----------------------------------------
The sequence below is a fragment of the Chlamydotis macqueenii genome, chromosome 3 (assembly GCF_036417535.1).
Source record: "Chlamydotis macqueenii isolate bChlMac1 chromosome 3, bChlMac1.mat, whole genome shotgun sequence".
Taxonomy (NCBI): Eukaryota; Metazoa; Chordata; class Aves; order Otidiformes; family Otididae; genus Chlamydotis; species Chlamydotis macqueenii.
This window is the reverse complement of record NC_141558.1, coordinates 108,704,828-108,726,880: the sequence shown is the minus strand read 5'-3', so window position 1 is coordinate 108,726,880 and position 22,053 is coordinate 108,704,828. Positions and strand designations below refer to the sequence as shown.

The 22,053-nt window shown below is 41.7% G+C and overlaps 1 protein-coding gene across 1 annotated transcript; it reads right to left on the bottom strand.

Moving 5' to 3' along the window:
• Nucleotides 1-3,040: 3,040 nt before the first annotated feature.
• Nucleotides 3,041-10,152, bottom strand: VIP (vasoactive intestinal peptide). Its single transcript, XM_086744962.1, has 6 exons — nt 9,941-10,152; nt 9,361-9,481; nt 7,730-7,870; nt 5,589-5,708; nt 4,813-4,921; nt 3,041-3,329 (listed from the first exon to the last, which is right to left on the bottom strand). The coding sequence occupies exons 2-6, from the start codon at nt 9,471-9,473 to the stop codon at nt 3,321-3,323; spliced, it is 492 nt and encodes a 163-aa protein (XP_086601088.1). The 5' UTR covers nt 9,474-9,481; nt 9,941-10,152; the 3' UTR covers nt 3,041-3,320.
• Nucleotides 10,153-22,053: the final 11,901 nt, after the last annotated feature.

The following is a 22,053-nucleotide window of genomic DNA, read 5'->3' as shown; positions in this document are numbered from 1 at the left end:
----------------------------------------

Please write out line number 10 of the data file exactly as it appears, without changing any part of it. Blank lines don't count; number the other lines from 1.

The following is a 22,053-nucleotide window of genomic DNA, read 5'->3' as shown; positions in this document are numbered from 1 at the left end: